In a previous post I presented some basic ways to approach the short photo story or slideshow. Below are some tips specifically for the online slideshow.
One of the most common afflictions of beginning photographers is that they don’t shoot enough frames. The results can be fatal when it comes to producing a good slideshow.
Pro photographers shoot A LOT of frames to get a few good ones. It is not uncommon for a photographer to take hundreds of photos with the expectation of producing a couple dozen really strong images.
Here are two extreme examples to illustrate the point:
‘The Whale Hunt’ – This experimental project by Jonathan Harris includes more than 3,000 images that can be sorted and displayed in a variety of ways along a timeline.
‘Iraqi Kurdistan’ – Done by Ed Kashi and produced by Mediastorm.org, this project features thousands of images presented in flipbook style.
The point is this: shoot now, edit later. Take pics that will give you the most options when you are putting your piece together.
In addition to simply shooting a large number of images, it’s important to shoot a selection of images that will make the slideshow work on two levels: it must provide the viewer a logical, visual narrative through which to understand the story and it must be graphically sophisticated enough to be pleasing to watch.
On the graphic level, plodding sameness from image to image can kill a slideshow. Be sure and vary your images — Wide shots, close-up, left-facing, right-facing and angle of view. This will provide some visual and emotional modulation through the slideshow.
Note: for photo stories in print photographers shoot a selection of both horizontal photos and vertical photos as part of creating variety. But, in the online world horizontal images are heavily favored because the skins or themes in which slideshows play are designed for horizontal presentation.
On the narrative level, slideshow has to be more than a random assortment of pictures. It has to have a clear narrative structure or arch — a beginning, middle and end.
If it’s a process story, it should illustrate the whole process, sometimes step by step.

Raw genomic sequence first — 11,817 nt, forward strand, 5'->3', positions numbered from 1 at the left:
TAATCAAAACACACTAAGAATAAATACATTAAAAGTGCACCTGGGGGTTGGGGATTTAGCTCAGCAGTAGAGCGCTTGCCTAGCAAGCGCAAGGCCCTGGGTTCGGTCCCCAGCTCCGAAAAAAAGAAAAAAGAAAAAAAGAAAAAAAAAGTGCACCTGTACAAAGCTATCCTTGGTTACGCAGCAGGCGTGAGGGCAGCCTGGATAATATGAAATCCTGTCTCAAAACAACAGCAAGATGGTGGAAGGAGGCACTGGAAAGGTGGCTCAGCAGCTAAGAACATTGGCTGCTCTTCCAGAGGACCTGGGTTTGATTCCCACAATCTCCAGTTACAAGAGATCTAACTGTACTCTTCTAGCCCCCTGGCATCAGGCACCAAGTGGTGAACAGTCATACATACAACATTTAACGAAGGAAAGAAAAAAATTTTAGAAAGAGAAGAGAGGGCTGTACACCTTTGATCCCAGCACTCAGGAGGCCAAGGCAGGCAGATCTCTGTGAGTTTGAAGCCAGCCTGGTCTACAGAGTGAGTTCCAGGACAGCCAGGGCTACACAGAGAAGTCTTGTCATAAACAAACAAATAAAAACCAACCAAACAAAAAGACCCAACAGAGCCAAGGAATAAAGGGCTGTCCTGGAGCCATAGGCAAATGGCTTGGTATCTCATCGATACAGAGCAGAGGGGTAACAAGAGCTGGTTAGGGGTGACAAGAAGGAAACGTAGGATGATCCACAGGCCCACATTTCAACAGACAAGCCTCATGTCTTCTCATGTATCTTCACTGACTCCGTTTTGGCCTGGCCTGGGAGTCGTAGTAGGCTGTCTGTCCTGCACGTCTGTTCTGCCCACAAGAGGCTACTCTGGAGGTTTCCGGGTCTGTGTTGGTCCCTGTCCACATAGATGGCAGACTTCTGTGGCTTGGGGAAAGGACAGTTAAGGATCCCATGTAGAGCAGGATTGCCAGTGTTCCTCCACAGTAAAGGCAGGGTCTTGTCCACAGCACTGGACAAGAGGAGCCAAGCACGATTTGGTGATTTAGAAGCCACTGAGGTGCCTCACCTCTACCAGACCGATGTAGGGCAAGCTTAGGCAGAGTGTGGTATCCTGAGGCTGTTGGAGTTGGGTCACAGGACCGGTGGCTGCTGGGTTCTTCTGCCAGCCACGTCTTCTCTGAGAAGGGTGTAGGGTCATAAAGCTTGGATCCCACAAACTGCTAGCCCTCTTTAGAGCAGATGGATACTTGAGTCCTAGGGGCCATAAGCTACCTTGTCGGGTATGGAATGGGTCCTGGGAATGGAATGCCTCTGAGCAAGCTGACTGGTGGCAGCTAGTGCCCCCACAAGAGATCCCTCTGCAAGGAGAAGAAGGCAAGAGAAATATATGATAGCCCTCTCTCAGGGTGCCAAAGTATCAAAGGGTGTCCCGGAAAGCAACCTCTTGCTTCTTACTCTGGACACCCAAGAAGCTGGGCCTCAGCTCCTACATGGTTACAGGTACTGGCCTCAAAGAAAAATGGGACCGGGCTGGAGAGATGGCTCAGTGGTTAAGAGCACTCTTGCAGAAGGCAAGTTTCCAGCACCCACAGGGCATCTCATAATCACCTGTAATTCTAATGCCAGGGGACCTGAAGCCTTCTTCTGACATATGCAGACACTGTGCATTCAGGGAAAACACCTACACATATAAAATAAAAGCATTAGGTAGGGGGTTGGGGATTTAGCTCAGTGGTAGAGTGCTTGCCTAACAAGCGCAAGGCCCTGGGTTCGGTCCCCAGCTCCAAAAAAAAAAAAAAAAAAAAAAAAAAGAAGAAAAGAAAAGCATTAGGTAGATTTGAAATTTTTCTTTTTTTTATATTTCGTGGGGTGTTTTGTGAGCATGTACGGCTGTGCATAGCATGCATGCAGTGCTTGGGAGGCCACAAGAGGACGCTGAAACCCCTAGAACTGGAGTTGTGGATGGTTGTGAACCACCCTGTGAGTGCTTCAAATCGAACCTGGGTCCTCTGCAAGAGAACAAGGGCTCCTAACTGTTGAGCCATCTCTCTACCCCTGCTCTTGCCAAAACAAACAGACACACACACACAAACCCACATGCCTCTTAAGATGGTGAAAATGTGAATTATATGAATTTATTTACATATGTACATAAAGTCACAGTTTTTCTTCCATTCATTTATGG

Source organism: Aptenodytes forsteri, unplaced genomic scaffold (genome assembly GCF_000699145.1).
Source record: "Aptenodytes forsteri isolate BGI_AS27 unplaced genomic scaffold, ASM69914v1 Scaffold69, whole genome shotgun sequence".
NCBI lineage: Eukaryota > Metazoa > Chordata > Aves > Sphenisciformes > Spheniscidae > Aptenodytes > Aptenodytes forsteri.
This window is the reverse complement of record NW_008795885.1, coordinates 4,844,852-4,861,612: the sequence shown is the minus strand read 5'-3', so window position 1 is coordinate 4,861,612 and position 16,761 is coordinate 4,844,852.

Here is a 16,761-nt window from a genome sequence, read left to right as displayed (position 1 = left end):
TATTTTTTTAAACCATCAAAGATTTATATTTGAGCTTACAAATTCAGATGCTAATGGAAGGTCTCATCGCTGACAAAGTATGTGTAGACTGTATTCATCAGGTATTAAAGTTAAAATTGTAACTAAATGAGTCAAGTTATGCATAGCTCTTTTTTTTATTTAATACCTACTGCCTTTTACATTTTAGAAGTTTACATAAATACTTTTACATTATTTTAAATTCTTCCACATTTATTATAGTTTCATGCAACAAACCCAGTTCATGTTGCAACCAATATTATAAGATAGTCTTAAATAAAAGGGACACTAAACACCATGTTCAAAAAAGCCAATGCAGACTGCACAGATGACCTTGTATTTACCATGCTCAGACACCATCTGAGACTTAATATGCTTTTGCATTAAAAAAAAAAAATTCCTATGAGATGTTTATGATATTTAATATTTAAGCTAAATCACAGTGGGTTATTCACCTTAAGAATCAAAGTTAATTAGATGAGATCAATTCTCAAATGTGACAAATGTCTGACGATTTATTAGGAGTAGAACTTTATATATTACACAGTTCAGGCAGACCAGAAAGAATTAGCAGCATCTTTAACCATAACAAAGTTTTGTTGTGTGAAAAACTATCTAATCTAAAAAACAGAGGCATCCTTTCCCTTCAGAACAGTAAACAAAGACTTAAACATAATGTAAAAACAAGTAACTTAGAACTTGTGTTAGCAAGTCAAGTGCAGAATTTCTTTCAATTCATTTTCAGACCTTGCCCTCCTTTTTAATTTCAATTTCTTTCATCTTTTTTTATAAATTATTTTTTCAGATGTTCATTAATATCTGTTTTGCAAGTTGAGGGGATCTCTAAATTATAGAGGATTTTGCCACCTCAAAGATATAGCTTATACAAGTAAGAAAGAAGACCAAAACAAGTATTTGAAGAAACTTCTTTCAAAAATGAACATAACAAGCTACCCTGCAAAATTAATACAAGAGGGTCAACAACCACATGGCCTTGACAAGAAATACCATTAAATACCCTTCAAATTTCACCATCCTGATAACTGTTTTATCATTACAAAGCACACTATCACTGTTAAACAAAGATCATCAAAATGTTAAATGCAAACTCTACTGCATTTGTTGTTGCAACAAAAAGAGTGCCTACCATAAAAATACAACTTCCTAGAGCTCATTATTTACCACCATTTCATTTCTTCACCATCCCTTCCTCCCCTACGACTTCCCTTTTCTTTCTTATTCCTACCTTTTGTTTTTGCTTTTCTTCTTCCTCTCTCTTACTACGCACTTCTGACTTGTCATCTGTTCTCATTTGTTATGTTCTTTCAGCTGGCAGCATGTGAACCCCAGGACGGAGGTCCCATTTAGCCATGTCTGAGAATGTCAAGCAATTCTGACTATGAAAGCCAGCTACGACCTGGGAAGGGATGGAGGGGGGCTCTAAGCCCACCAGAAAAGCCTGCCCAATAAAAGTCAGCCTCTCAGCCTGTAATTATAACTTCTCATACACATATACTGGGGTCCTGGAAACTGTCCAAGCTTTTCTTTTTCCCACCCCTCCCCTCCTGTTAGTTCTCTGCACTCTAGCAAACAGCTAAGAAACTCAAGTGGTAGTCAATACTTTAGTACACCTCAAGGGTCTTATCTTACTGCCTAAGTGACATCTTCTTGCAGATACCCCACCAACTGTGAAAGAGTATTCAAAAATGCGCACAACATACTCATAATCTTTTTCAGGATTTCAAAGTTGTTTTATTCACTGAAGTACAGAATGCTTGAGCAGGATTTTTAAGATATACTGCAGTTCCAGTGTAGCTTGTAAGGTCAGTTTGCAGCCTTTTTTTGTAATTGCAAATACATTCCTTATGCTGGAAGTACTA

‘The Lourdes of Twang’ photographed by Tim Schaffer of the New York Times takes the viewer through how the renown Martin guitar is made – from beginning to end.
If it’s a story about a conflict or social issues it will seek to illustrate cause, relationships and effect or maybe the core conflict and its resolution – if there is one.
‘Gun Nation’ by Zed Nelson examines America’s love affair with guns. He shows where they are purchased, their role in communities and, ultimately, their impact.
If it’s a personal profile, chronology might be the structure.
‘Recreating Himself, One Album at a Time’ by New York Times photographer Todd Heisler is a
day-in-the life profile of Rap Artist Bones Don.
Andrew DeVigal, the multimedia director at the New York Times, says that he encourages the Times photographers shooting slideshows to shoot lots of detail shots and transition shots.
Detail shots may not carry a lot of narrative weight, but they work well to highlight or dramatize a specific element of the story and are very effective in advancing the visual story.
Transition shots work to move the viewer from on place to another or from one idea to another. In the ‘Recreating Himself, One Album at a Time’ we visually escort Bones Don from home to Union Square and back home again. A transitional photo (and text) also are used when the character moves away from talking about his music to talking about his past.